In a tight opening service game, Djokovic narrowly escaped with a hold and brought up a break point of his own in the very next game. He looked certain to break Alcaraz, making him run all round the court, but after Djokovic missed a drive volley, Alcaraz managed to hold.


The crucial game would come next, as Alcaraz broke Djokovic following a remarkable backhand passing shot. He led the final set 2-1.


The rest of the set went with serve until the score read 5-4, Alcaraz to serve for the title.


It would make sense to assume that Alcaraz would be a bag of nerves, and that looked to be the case when he dropped the first point into the net after a poorly executed drop shot.


But Alcaraz once again demonstrated that he is a man for the big occasion as he won the next two points, one of which with a readjusted drop shot.


Djokovic levelled the game at 30-30, before Alcaraz brought up the moment he had been waiting for: Championship Point.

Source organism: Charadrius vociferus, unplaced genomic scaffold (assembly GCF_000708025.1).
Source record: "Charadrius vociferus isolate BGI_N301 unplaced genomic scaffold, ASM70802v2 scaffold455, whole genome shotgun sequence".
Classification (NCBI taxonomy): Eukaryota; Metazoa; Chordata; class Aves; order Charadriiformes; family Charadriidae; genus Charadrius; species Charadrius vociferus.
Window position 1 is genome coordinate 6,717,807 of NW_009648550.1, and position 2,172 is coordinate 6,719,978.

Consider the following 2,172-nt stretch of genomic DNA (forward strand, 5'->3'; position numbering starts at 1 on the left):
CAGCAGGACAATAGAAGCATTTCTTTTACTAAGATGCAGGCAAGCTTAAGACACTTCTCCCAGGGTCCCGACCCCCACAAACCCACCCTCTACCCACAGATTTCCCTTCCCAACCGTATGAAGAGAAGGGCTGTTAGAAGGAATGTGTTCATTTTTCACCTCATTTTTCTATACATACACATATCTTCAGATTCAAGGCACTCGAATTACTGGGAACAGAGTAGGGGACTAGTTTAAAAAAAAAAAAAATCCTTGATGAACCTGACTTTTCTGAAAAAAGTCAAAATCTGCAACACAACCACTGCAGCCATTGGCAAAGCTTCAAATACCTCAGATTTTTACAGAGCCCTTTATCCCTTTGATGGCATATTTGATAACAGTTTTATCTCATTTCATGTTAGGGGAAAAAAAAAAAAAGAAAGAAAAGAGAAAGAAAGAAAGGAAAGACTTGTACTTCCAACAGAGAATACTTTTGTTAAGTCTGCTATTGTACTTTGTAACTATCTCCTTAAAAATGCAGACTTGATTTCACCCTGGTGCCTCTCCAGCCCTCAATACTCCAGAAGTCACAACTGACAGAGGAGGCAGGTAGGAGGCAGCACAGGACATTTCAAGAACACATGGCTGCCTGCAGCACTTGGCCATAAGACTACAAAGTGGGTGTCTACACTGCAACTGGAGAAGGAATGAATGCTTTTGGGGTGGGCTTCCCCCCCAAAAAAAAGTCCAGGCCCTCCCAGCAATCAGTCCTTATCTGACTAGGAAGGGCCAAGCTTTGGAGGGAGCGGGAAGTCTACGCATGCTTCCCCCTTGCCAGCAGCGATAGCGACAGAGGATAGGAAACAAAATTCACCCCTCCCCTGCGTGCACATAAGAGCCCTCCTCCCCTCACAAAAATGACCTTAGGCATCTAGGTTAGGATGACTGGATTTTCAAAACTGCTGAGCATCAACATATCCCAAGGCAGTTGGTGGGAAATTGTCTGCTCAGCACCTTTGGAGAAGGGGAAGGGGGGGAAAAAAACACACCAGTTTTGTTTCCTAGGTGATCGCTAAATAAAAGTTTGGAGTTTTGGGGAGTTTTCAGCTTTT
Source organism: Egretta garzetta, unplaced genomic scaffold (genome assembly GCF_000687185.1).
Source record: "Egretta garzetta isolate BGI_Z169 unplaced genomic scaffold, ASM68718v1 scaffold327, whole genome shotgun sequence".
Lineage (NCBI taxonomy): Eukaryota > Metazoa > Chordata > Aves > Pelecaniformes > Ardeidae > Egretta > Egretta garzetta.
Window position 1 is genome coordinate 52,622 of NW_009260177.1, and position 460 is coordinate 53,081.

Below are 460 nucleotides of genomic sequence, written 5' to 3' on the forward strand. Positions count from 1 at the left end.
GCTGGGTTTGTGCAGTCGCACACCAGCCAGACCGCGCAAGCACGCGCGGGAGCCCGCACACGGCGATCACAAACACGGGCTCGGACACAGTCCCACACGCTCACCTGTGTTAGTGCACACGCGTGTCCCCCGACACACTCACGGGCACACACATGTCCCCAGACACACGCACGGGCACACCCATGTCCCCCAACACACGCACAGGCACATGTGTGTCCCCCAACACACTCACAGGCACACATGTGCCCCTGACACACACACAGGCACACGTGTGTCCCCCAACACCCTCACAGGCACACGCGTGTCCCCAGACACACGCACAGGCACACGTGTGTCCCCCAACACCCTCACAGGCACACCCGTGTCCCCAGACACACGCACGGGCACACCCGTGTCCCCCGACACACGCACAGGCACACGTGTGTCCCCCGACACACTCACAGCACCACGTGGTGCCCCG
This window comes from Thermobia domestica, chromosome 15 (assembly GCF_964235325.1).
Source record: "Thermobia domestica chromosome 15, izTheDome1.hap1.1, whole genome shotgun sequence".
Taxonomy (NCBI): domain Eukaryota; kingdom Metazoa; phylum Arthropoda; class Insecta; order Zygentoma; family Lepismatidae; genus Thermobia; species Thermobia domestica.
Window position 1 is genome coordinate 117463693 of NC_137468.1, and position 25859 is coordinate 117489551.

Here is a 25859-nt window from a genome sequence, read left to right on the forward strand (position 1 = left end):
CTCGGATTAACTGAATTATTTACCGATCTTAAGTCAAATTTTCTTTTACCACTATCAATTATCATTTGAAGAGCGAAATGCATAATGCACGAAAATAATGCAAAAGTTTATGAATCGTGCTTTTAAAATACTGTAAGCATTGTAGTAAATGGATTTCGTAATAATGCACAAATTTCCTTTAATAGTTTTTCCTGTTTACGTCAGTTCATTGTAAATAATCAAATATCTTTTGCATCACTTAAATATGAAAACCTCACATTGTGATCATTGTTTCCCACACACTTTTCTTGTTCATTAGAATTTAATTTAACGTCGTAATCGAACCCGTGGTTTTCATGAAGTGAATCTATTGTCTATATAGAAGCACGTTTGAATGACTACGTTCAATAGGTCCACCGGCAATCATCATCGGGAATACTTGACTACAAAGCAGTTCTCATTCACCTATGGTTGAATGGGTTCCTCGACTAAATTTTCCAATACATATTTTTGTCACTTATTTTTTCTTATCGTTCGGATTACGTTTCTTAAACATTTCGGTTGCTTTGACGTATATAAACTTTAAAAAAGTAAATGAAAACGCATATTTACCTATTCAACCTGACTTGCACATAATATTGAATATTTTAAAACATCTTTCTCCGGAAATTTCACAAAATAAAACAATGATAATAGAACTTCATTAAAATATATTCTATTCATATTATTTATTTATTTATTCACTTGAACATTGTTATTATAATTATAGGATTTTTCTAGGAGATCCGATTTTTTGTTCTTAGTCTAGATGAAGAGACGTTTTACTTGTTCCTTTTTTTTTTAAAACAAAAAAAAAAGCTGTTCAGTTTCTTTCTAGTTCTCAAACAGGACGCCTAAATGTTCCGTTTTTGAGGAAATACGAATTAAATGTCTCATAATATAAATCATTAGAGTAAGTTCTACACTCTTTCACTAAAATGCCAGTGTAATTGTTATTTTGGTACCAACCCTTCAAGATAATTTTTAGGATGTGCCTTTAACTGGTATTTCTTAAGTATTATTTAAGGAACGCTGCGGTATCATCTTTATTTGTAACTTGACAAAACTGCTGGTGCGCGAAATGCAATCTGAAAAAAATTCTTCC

Another hush spread across the crowd, as they awaited history. Alcaraz bounced the ball a few times before entering his serve motion. He smashed down his sixth first serve of the game at 129mph which Djokovic merely pushed back into play. After a monstrous Alcaraz forehand cross court, Djokovic stuck his return into the net.



Alcaraz had done the seemingly impossible and defeated Djokovic at Wimbledon.


What Alcaraz demonstrated that day on Centre Court will be remembered for the rest of his career, as the moment he proved himself worthy of the mantle he is set to inherit.


Alcaraz showed something that cannot be taught, trained, or mastered. But is something that all great sportspeople possess. A refusal or inability to lose. An ability to produce your best when the situation demands it and to never shy away from the pressure of a big moment.


He is perhaps the most complete tennis player I have ever seen. With absolutely no weaknesses in his game.


At only 20 years of age, the scary thing is, he is only going to get better.


Of all the astonishing things that Carlos Alcaraz showed the world on that Sunday evening on Centre Court, the main one is that a new dynasty has arisen in men’s tennis, one that will be around for a very, very long time.